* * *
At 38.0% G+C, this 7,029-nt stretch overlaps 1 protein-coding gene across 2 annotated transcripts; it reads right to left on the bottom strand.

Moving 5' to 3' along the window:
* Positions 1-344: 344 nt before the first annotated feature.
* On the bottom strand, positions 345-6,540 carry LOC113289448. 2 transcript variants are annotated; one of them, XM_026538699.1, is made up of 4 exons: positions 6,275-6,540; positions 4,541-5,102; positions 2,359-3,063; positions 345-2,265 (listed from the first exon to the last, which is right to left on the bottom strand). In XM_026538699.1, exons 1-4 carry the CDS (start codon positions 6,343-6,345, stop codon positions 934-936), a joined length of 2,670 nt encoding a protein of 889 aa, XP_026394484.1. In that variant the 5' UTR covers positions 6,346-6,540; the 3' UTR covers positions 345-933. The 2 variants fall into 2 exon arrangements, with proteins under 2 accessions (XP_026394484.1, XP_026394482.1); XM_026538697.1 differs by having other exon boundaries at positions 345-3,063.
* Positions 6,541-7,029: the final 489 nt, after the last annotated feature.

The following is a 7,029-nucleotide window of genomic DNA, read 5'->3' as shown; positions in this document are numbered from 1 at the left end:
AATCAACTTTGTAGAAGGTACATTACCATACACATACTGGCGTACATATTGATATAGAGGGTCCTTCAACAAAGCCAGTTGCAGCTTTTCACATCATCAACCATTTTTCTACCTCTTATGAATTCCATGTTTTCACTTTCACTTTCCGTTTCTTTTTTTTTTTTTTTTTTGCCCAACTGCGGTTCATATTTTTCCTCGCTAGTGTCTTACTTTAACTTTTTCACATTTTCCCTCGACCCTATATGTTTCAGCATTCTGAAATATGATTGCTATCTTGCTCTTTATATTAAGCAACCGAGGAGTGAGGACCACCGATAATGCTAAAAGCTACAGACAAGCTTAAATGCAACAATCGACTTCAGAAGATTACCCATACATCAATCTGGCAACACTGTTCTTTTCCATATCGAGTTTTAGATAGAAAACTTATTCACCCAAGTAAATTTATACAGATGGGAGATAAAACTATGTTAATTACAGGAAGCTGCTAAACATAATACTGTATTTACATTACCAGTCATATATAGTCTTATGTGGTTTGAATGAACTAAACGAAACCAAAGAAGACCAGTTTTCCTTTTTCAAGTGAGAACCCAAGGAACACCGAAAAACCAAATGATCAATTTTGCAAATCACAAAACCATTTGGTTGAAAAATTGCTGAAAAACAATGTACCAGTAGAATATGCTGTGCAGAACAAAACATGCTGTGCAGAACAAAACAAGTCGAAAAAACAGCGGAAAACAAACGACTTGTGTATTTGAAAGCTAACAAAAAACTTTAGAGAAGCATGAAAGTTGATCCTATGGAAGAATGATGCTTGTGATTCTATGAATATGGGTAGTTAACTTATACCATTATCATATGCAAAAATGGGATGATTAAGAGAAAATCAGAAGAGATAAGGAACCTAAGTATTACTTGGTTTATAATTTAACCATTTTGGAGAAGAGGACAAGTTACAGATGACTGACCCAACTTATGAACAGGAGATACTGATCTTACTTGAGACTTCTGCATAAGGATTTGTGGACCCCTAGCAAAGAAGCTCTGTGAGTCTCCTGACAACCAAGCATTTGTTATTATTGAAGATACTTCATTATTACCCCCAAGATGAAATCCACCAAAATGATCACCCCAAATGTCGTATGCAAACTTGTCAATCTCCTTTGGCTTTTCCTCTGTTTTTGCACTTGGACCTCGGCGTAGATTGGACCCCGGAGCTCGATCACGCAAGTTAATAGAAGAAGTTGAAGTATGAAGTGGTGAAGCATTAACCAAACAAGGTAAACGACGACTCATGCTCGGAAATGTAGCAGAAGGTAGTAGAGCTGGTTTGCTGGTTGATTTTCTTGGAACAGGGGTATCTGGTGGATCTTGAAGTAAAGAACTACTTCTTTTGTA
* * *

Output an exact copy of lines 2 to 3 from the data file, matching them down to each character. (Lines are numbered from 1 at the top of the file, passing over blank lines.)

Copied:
Moving 5' to 3' along the window:
* Positions 1-344: 344 nt before the first annotated feature.